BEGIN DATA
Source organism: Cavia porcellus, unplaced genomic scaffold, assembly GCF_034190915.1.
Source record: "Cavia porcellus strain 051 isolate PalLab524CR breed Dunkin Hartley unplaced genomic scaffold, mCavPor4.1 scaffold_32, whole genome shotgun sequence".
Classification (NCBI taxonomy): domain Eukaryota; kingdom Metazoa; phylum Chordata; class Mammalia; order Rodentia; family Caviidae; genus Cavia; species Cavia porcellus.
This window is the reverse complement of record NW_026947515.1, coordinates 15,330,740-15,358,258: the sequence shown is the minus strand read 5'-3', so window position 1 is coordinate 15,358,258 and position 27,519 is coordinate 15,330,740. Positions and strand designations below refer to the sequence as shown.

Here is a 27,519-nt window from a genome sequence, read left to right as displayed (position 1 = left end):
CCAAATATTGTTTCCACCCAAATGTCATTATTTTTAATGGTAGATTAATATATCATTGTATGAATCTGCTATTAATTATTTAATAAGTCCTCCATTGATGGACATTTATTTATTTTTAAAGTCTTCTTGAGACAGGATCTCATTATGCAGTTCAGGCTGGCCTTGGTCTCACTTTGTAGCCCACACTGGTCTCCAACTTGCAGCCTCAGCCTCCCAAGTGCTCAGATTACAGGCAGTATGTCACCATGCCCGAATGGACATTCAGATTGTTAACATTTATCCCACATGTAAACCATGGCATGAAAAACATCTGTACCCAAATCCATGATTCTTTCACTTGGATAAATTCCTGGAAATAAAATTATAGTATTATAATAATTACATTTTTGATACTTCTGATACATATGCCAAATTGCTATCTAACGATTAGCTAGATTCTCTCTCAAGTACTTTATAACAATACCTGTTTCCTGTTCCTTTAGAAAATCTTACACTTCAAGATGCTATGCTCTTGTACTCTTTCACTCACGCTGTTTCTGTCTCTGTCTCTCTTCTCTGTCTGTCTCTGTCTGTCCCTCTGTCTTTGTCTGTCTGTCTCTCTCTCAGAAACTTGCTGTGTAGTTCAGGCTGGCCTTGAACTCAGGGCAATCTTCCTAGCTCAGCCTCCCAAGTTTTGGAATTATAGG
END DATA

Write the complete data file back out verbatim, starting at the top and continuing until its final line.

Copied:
Source organism: Cavia porcellus, unplaced genomic scaffold, assembly GCF_034190915.1.
Source record: "Cavia porcellus strain 051 isolate PalLab524CR breed Dunkin Hartley unplaced genomic scaffold, mCavPor4.1 scaffold_32, whole genome shotgun sequence".
Classification (NCBI taxonomy): domain Eukaryota; kingdom Metazoa; phylum Chordata; class Mammalia; order Rodentia; family Caviidae; genus Cavia; species Cavia porcellus.
This window is the reverse complement of record NW_026947515.1, coordinates 15,330,740-15,358,258: the sequence shown is the minus strand read 5'-3', so window position 1 is coordinate 15,358,258 and position 27,519 is coordinate 15,330,740. Positions and strand designations below refer to the sequence as shown.

Here is a 27,519-nt window from a genome sequence, read left to right as displayed (position 1 = left end):
CCAAATATTGTTTCCACCCAAATGTCATTATTTTTAATGGTAGATTAATATATCATTGTATGAATCTGCTATTAATTATTTAATAAGTCCTCCATTGATGGACATTTATTTATTTTTAAAGTCTTCTTGAGACAGGATCTCATTATGCAGTTCAGGCTGGCCTTGGTCTCACTTTGTAGCCCACACTGGTCTCCAACTTGCAGCCTCAGCCTCCCAAGTGCTCAGATTACAGGCAGTATGTCACCATGCCCGAATGGACATTCAGATTGTTAACATTTATCCCACATGTAAACCATGGCATGAAAAACATCTGTACCCAAATCCATGATTCTTTCACTTGGATAAATTCCTGGAAATAAAATTATAGTATTATAATAATTACATTTTTGATACTTCTGATACATATGCCAAATTGCTATCTAACGATTAGCTAGATTCTCTCTCAAGTACTTTATAACAATACCTGTTTCCTGTTCCTTTAGAAAATCTTACACTTCAAGATGCTATGCTCTTGTACTCTTTCACTCACGCTGTTTCTGTCTCTGTCTCTCTTCTCTGTCTGTCTCTGTCTGTCCCTCTGTCTTTGTCTGTCTGTCTCTCTCTCAGAAACTTGCTGTGTAGTTCAGGCTGGCCTTGAACTCAGGGCAATCTTCCTAGCTCAGCCTCCCAAGTTTTGGAATTATAGG